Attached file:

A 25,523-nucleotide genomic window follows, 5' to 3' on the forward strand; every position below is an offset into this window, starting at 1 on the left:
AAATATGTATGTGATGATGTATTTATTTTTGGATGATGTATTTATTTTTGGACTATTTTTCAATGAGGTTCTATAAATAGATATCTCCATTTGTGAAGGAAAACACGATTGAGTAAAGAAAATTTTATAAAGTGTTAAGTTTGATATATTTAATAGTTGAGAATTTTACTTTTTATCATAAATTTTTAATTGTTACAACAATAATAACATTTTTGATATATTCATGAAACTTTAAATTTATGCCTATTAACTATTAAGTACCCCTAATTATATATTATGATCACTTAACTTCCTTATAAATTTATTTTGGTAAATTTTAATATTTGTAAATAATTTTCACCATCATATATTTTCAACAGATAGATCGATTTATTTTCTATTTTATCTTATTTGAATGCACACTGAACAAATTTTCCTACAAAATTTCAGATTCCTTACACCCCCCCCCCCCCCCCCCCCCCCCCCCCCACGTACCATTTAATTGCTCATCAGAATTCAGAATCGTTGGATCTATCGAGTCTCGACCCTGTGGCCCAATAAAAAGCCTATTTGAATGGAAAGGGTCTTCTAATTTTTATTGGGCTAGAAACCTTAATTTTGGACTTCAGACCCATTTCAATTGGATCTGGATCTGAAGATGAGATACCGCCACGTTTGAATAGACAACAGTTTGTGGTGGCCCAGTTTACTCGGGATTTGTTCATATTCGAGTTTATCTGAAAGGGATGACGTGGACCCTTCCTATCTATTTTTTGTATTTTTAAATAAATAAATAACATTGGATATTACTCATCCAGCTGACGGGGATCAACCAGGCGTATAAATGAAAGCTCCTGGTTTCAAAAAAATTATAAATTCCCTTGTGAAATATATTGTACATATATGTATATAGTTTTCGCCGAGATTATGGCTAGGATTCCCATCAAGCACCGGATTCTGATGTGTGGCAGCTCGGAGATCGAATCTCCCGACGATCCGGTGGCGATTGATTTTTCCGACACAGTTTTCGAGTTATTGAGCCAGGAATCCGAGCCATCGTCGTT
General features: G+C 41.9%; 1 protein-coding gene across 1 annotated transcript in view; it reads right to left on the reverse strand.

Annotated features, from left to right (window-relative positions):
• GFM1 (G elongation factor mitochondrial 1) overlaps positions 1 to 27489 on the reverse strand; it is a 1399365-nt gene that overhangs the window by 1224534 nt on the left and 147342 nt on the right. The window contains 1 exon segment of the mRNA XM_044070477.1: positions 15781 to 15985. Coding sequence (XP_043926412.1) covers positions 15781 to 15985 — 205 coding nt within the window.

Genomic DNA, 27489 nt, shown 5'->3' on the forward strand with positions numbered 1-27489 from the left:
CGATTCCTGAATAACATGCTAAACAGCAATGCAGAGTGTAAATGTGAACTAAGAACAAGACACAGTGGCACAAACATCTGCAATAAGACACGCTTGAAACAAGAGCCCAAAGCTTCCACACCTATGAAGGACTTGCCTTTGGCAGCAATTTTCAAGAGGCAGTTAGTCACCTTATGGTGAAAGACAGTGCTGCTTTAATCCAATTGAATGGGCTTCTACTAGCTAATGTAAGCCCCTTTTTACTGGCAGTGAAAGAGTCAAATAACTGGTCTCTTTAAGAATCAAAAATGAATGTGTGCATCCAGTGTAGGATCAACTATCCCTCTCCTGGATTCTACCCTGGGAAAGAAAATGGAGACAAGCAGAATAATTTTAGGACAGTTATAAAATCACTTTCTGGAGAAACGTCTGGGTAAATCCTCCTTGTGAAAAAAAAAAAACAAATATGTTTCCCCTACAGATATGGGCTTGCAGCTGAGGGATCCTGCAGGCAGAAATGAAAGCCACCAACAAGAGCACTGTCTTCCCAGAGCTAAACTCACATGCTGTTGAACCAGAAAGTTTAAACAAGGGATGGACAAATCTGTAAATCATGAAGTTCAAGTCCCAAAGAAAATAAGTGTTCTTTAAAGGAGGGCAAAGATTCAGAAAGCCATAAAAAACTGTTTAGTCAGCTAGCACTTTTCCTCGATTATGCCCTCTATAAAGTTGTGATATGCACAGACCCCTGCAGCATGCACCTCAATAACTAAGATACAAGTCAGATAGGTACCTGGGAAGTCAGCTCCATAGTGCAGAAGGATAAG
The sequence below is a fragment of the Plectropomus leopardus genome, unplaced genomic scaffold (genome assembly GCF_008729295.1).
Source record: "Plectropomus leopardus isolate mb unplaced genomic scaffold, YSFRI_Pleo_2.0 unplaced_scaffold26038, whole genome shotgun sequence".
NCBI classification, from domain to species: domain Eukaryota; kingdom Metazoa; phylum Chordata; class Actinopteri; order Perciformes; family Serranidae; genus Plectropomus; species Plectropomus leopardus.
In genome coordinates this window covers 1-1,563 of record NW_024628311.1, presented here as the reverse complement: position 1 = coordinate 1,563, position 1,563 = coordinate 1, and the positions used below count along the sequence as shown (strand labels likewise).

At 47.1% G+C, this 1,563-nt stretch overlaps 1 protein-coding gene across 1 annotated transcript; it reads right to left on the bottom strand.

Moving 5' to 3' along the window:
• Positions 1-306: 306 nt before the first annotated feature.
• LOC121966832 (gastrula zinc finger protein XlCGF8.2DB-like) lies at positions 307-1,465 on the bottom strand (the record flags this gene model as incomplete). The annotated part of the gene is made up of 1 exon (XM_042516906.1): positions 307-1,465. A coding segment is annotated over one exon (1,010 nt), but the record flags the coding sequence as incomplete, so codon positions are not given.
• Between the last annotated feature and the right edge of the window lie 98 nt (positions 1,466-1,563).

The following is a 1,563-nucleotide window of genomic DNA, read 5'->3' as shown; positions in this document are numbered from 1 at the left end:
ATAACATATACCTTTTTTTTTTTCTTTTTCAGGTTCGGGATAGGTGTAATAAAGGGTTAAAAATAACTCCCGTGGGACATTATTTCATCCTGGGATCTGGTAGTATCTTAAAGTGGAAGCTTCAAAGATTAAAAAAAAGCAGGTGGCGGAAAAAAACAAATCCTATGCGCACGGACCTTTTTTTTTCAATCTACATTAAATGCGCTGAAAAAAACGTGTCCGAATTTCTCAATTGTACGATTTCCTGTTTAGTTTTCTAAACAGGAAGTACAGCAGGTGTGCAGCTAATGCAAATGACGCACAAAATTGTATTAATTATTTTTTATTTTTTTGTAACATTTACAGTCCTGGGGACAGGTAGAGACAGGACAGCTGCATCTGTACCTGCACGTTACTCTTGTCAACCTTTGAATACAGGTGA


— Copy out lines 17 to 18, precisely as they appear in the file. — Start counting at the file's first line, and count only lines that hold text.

The following is a 1,563-nucleotide window of genomic DNA, read 5'->3' as shown; positions in this document are numbered from 1 at the left end:
ATAACATATACCTTTTTTTTTTTCTTTTTCAGGTTCGGGATAGGTGTAATAAAGGGTTAAAAATAACTCCCGTGGGACATTATTTCATCCTGGGATCTGGTAGTATCTTAAAGTGGAAGCTTCAAAGATTAAAAAAAAGCAGGTGGCGGAAAAAAACAAATCCTATGCGCACGGACCTTTTTTTTTCAATCTACATTAAATGCGCTGAAAAAAACGTGTCCGAATTTCTCAATTGTACGATTTCCTGTTTAGTTTTCTAAACAGGAAGTACAGCAGGTGTGCAGCTAATGCAAATGACGCACAAAATTGTATTAATTATTTTTTATTTTTTTGTAACATTTACAGTCCTGGGGACAGGTAGAGACAGGACAGCTGCATCTGTACCTGCACGTTACTCTTGTCAACCTTTGAATACAGGTGA